The effects of the stimulus will build over time — it’s still likely to create or save a total of around three million jobs — but its peak impact on the growth of G.D.P. (as opposed to its level) is already behind us. Solid growth will continue only if private spending takes up the baton as the effect of the stimulus fades. And so far there’s no sign that this is happening.
So the government needs to do much more. Unfortunately, the political prospects for further action aren’t good.
What I keep hearing from Washington is one of two arguments: either (1) the stimulus has failed, unemployment is still rising, so we shouldn’t do any more, or (2) the stimulus has succeeded, G.D.P. is growing, so we don’t need to do any more. The truth, which is that the stimulus was too little of a good thing — that it helped, but it wasn’t big enough — seems to be too complicated for an era of sound-bite politics.
But can we afford to do more? We can’t afford not to.
High unemployment doesn’t just punish the economy today; it punishes the future, too. In the face of a depressed economy, businesses have slashed investment spending — both spending on plant and equipment and “intangible” investments in such things as product development and worker training. This will hurt the economy’s potential for years to come.
Deficit hawks like to complain that today’s young people will end up having to pay higher taxes to service the debt we’re running up right now. But anyone who really cared about the prospects of young Americans would be pushing for much more job creation, since the burden of high unemployment falls disproportionately on young workers — and those who enter the work force in years of high unemployment suffer permanent career damage, never catching up with those who graduated in better times.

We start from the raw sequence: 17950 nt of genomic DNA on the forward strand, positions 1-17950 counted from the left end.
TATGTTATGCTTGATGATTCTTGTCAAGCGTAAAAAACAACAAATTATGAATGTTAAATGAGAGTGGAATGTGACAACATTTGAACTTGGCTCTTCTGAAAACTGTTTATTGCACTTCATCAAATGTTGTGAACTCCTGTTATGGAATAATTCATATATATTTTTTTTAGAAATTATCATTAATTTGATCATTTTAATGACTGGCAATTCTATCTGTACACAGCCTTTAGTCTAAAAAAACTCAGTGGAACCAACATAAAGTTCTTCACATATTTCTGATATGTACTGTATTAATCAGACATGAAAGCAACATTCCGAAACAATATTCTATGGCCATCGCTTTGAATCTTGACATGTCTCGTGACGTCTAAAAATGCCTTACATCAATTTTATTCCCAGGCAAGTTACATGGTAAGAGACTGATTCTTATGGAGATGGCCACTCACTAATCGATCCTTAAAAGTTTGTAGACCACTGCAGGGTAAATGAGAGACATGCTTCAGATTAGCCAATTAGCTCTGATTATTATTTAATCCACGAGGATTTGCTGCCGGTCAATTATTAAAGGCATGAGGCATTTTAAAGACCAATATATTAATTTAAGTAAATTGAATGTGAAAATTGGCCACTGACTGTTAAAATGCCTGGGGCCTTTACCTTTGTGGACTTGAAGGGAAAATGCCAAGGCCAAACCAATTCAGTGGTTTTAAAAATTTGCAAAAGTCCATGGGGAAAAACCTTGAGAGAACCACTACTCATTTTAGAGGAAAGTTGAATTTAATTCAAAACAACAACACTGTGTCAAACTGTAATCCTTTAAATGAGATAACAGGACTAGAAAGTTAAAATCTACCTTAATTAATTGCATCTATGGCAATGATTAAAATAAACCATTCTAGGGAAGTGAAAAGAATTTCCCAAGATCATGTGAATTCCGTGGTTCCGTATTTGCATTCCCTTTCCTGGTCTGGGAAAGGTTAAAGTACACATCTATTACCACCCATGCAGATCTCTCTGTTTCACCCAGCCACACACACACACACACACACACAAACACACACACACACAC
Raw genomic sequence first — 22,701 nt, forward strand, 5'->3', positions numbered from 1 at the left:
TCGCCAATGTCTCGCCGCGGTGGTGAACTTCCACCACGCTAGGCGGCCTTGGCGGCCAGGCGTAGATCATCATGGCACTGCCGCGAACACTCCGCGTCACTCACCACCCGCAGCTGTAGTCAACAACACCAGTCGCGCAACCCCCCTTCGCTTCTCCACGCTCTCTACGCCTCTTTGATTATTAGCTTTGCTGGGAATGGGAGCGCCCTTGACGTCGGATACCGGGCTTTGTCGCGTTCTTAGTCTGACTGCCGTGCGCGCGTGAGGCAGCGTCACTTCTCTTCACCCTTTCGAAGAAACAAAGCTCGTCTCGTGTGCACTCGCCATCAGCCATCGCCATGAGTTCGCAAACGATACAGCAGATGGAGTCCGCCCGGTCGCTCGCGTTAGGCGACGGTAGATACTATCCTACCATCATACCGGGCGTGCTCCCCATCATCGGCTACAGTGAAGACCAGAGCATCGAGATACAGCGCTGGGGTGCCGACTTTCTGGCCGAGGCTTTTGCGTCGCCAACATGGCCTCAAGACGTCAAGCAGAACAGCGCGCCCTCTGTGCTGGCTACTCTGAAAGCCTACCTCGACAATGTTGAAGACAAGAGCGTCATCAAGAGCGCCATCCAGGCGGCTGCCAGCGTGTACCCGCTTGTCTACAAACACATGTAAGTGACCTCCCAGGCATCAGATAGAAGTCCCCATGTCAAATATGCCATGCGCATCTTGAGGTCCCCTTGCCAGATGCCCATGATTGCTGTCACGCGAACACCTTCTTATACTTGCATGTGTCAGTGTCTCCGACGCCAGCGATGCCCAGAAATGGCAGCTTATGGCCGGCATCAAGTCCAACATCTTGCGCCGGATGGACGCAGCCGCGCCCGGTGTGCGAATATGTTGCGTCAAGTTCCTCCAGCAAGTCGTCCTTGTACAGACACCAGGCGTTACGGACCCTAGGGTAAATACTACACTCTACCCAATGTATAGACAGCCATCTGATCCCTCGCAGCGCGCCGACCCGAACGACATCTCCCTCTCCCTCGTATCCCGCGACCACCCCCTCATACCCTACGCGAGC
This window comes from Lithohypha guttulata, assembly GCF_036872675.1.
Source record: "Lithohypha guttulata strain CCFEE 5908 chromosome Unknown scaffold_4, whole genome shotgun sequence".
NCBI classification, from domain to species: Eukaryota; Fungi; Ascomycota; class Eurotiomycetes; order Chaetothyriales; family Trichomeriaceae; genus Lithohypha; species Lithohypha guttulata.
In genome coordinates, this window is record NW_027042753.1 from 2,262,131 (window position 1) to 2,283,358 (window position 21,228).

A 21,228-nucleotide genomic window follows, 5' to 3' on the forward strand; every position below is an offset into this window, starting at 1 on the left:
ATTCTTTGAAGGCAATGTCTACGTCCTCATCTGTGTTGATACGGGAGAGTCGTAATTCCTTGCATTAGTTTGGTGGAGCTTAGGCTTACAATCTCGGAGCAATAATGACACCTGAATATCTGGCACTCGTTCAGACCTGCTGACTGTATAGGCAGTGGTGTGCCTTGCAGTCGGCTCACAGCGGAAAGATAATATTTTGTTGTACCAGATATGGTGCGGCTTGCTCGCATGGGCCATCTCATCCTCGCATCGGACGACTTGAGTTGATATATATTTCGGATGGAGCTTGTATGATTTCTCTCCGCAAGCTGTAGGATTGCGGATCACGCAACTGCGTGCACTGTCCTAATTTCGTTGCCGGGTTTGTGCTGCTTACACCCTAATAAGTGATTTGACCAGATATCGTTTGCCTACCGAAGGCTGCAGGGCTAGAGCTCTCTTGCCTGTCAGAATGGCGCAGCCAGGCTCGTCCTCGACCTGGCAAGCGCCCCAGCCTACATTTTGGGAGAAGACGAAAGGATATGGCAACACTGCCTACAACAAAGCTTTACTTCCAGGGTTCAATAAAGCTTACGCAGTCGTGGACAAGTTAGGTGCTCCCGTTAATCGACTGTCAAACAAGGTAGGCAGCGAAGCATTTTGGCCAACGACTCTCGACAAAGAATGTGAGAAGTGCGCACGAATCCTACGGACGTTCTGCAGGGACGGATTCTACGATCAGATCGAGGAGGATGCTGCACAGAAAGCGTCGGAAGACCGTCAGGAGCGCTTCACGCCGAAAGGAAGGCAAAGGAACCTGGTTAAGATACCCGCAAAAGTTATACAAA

Even the claim that we’ll have to pay for stimulus spending now with higher taxes later is mostly wrong. Spending more on recovery will lead to a stronger economy, both now and in the future — and a stronger economy means more government revenue. Stimulus spending probably doesn’t pay for itself, but its true cost, even in a narrow fiscal sense, is only a fraction of the headline number.
O.K., I know I’m being impractical: major economic programs can’t pass Congress without the support of relatively conservative Democrats, and these Democrats have been telling reporters that they have lost their appetite for stimulus.
But I hope their stomachs start rumbling soon. We now know that stimulus works, but we aren’t doing nearly enough of it. For the sake of today’s unemployed, and for the sake of the nation’s future, we need to do much more.